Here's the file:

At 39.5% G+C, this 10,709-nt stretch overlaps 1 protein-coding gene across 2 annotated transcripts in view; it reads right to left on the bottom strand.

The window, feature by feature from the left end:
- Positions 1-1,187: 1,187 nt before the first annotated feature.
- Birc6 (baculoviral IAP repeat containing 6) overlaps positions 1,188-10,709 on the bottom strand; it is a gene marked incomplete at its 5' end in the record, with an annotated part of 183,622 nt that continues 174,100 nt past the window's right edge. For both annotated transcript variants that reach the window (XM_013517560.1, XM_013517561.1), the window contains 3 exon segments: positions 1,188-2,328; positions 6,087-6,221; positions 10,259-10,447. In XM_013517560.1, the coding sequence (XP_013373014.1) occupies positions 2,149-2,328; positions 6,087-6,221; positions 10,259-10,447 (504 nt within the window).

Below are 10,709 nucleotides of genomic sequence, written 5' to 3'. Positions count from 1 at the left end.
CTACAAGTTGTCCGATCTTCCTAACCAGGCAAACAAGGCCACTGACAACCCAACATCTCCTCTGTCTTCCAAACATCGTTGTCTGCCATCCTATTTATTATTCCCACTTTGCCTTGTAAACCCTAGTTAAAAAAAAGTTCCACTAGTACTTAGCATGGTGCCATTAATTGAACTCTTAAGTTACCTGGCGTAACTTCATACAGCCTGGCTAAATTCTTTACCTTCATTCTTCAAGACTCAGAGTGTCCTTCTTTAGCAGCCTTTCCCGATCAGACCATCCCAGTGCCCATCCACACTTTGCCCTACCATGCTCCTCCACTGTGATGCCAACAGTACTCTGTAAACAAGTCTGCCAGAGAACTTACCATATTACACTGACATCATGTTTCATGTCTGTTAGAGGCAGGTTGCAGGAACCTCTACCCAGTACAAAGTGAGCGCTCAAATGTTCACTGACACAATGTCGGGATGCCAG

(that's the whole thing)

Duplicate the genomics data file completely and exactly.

At 39.5% G+C, this 10,709-nt stretch overlaps 1 protein-coding gene across 2 annotated transcripts in view; it reads right to left on the bottom strand.

The window, feature by feature from the left end:
- Positions 1-1,187: 1,187 nt before the first annotated feature.
- Birc6 (baculoviral IAP repeat containing 6) overlaps positions 1,188-10,709 on the bottom strand; it is a gene marked incomplete at its 5' end in the record, with an annotated part of 183,622 nt that continues 174,100 nt past the window's right edge. For both annotated transcript variants that reach the window (XM_013517560.1, XM_013517561.1), the window contains 3 exon segments: positions 1,188-2,328; positions 6,087-6,221; positions 10,259-10,447. In XM_013517560.1, the coding sequence (XP_013373014.1) occupies positions 2,149-2,328; positions 6,087-6,221; positions 10,259-10,447 (504 nt within the window).

Below are 10,709 nucleotides of genomic sequence, written 5' to 3'. Positions count from 1 at the left end.
CTACAAGTTGTCCGATCTTCCTAACCAGGCAAACAAGGCCACTGACAACCCAACATCTCCTCTGTCTTCCAAACATCGTTGTCTGCCATCCTATTTATTATTCCCACTTTGCCTTGTAAACCCTAGTTAAAAAAAAGTTCCACTAGTACTTAGCATGGTGCCATTAATTGAACTCTTAAGTTACCTGGCGTAACTTCATACAGCCTGGCTAAATTCTTTACCTTCATTCTTCAAGACTCAGAGTGTCCTTCTTTAGCAGCCTTTCCCGATCAGACCATCCCAGTGCCCATCCACACTTTGCCCTACCATGCTCCTCCACTGTGATGCCAACAGTACTCTGTAAACAAGTCTGCCAGAGAACTTACCATATTACACTGACATCATGTTTCATGTCTGTTAGAGGCAGGTTGCAGGAACCTCTACCCAGTACAAAGTGAGCGCTCAAATGTTCACTGACACAATGTCGGGATGCCAG